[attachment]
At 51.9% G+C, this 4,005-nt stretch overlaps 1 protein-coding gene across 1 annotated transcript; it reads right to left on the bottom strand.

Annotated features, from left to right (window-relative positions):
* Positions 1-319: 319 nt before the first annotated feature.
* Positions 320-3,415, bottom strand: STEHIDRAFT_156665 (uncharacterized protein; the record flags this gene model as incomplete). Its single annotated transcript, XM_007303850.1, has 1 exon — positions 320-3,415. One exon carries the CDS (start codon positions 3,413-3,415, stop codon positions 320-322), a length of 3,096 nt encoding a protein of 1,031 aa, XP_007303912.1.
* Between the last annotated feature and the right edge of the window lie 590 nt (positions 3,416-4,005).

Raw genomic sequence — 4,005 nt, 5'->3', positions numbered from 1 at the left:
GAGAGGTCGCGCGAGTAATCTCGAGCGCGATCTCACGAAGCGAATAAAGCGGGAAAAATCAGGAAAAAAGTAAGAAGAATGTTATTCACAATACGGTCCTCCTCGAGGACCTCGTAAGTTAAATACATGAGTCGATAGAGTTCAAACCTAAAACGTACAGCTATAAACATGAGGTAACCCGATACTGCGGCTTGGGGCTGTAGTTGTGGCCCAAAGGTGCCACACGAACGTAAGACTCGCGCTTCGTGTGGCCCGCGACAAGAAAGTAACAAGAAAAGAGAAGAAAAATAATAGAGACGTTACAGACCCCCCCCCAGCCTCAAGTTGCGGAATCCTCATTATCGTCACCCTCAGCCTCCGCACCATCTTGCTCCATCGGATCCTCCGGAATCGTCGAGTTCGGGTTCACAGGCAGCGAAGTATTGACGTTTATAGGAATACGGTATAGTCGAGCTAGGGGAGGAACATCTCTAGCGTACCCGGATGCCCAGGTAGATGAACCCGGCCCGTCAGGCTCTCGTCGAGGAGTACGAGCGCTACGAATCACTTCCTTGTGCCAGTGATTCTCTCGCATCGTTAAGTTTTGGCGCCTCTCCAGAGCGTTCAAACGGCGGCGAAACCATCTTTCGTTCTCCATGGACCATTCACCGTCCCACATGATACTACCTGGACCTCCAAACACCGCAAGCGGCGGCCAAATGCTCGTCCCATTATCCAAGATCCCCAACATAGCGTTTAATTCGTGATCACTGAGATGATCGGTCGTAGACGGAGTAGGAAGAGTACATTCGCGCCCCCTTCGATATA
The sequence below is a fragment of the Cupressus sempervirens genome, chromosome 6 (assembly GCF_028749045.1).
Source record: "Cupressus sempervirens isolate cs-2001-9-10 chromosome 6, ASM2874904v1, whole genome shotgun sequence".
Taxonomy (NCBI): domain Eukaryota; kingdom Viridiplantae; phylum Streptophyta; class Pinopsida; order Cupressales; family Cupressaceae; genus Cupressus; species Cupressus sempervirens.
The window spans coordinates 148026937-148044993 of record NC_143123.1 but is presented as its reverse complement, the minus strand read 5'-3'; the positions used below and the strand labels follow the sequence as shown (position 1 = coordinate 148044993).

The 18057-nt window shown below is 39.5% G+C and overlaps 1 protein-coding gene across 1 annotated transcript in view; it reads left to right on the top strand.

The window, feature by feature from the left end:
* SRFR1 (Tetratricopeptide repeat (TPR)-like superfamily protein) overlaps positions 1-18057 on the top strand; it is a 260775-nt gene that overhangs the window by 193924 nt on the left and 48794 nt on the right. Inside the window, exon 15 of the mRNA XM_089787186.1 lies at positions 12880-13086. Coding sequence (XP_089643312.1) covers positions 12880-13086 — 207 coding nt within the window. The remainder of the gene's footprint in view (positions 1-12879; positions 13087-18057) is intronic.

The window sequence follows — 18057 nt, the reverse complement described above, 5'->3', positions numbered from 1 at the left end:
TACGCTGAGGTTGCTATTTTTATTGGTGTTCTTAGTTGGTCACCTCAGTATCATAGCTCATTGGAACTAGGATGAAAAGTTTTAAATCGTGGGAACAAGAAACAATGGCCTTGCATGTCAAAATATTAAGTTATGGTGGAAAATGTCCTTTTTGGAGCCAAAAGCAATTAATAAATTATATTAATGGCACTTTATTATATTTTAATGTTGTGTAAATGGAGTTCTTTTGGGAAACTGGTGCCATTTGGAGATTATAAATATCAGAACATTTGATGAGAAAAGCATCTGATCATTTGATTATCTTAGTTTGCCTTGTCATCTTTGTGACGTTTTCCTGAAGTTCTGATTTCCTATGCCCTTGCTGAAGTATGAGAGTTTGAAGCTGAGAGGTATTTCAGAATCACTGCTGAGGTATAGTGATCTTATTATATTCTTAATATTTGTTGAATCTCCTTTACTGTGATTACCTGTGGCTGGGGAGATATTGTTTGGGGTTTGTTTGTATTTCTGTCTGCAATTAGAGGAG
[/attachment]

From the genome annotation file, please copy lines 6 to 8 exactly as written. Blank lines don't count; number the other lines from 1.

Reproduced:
Raw genomic sequence — 4,005 nt, 5'->3', positions numbered from 1 at the left:
GAGAGGTCGCGCGAGTAATCTCGAGCGCGATCTCACGAAGCGAATAAAGCGGGAAAAATCAGGAAAAAAGTAAGAAGAATGTTATTCACAATACGGTCCTCCTCGAGGACCTCGTAAGTTAAATACATGAGTCGATAGAGTTCAAACCTAAAACGTACAGCTATAAACATGAGGTAACCCGATACTGCGGCTTGGGGCTGTAGTTGTGGCCCAAAGGTGCCACACGAACGTAAGACTCGCGCTTCGTGTGGCCCGCGACAAGAAAGTAACAAGAAAAGAGAAGAAAAATAATAGAGACGTTACAGACCCCCCCCCAGCCTCAAGTTGCGGAATCCTCATTATCGTCACCCTCAGCCTCCGCACCATCTTGCTCCATCGGATCCTCCGGAATCGTCGAGTTCGGGTTCACAGGCAGCGAAGTATTGACGTTTATAGGAATACGGTATAGTCGAGCTAGGGGAGGAACATCTCTAGCGTACCCGGATGCCCAGGTAGATGAACCCGGCCCGTCAGGCTCTCGTCGAGGAGTACGAGCGCTACGAATCACTTCCTTGTGCCAGTGATTCTCTCGCATCGTTAAGTTTTGGCGCCTCTCCAGAGCGTTCAAACGGCGGCGAAACCATCTTTCGTTCTCCATGGACCATTCACCGTCCCACATGATACTACCTGGACCTCCAAACACCGCAAGCGGCGGCCAAATGCTCGTCCCATTATCCAAGATCCCCAACATAGCGTTTAATTCGTGATCACTGAGATGATCGGTCGTAGACGGAGTAGGAAGAGTACATTCGCGCCCCCTTCGATATA
The sequence below is a fragment of the Cupressus sempervirens genome, chromosome 6 (assembly GCF_028749045.1).